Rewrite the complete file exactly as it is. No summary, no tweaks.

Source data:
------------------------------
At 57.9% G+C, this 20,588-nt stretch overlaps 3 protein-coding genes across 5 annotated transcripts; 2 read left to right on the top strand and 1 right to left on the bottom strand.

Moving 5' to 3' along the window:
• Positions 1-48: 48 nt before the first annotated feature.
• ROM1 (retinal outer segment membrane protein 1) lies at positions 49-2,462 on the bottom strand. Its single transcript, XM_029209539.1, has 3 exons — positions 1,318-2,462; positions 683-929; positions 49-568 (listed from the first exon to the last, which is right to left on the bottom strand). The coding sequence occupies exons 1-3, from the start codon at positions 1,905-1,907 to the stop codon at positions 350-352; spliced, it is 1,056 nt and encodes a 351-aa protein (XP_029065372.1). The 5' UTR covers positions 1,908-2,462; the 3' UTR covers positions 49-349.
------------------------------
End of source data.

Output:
At 57.9% G+C, this 20,588-nt stretch overlaps 3 protein-coding genes across 5 annotated transcripts; 2 read left to right on the top strand and 1 right to left on the bottom strand.

Moving 5' to 3' along the window:
• Positions 1-48: 48 nt before the first annotated feature.
• ROM1 (retinal outer segment membrane protein 1) lies at positions 49-2,462 on the bottom strand. Its single transcript, XM_029209539.1, has 3 exons — positions 1,318-2,462; positions 683-929; positions 49-568 (listed from the first exon to the last, which is right to left on the bottom strand). The coding sequence occupies exons 1-3, from the start codon at positions 1,905-1,907 to the stop codon at positions 350-352; spliced, it is 1,056 nt and encodes a 351-aa protein (XP_029065372.1). The 5' UTR covers positions 1,908-2,462; the 3' UTR covers positions 49-349.